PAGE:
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Flash Featuring Ray Bennett & Colin Carter

Flash is a band that I’d never heard before, and probably for good reason, their birth was before my time and the band never really saw a huge introduction as a household name. Now, 40 years later, the band re-unites, minus original Flash member and founder Peter Banks (original Yes guitarist), offering a new comeback album, and for those like me, the opportunity to experience the band for the first time.

I’ve been here before, listening to an album from aged rockers still hanging on to their love of playing music. Sometimes the work is flawless and sometimes it’s a sure sign it’s time to hang up the gear and retire. The new Flash album is a difficult review for several reasons.

My first issue with the album is production quality. Right out of the gate the album sounds off, as if someone turned the bass nearly off. Drums sounds distant and weak, there’s no high bass output for the kick drum or toms. This approach gives way to a higher concentration on vocals and guitar.

Vocals work for the most part but you can tell that Colin Carter’s voice probably isn’t what it used to be. It’s frail at times and fails to reach those held notes that seem implied. You listen to enough progressive rock and you start to notice a lot of the players in that field are from the golden age of music. They have technique down and their emotional aptitude towards delivery of the lyrical is still intact, but they’re not the young men they once were. You simply have to give respect where respect is due and realize that what you’re hearing is an opportunity laid out before you to enjoy the music makers that existed before music began it’s death throes with pop music.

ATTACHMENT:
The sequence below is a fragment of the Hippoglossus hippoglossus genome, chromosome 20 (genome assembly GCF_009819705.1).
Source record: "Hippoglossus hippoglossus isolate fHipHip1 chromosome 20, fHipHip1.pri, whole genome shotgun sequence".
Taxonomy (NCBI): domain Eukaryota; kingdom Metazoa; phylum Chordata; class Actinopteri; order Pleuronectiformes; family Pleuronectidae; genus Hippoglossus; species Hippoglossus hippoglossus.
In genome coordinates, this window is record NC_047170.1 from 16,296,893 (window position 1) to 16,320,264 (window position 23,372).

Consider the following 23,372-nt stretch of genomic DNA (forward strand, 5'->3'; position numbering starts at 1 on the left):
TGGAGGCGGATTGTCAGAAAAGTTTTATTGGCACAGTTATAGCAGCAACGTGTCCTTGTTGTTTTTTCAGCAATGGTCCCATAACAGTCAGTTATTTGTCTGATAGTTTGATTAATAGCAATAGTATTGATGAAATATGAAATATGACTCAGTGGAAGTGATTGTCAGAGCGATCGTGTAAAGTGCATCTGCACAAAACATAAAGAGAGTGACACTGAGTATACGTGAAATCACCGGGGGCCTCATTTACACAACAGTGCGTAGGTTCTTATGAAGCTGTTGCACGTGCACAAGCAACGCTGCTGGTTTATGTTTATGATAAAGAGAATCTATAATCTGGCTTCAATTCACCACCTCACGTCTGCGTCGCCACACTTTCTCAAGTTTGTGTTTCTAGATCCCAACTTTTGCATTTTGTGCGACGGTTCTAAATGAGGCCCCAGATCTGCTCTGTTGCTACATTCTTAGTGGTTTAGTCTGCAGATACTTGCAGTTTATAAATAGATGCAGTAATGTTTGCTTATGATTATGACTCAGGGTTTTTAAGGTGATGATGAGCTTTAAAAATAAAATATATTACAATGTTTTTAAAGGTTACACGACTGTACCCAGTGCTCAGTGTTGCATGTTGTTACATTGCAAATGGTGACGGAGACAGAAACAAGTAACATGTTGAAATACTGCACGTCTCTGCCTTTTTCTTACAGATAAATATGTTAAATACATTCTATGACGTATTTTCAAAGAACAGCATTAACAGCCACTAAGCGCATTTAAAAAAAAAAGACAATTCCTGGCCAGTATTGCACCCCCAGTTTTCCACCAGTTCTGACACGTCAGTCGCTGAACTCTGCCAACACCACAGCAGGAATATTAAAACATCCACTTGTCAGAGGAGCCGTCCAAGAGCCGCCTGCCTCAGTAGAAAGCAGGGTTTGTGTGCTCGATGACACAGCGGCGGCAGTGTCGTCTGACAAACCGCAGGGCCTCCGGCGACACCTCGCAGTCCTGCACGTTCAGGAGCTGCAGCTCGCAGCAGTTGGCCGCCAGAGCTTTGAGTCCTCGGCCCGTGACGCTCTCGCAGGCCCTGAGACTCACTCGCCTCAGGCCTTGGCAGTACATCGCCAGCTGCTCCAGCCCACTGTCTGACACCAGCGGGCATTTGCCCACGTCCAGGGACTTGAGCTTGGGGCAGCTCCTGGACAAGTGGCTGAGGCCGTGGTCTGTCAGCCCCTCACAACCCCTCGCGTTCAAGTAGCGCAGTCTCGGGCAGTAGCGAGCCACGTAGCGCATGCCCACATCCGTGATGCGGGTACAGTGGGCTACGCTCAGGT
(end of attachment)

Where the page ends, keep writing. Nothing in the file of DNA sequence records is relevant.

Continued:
Guitar work is impressive, but with the production giving major focus to it, there is a lack of mesh between instruments that leaves every flawed note up to scrutiny. After listening to the album several times they began to stand out more and more. They’re not overpowering as far as the album’s run time is concerned, but they are unmistakable when they roll around.

Overall not a bad album, but production could have been better. I think if the album has more depth to it as far as sound across the board was concerned, the opportunity for every instrument to come together in unison and be heard, this review might have been far different. It is what it is though. As always, final judgment is yours.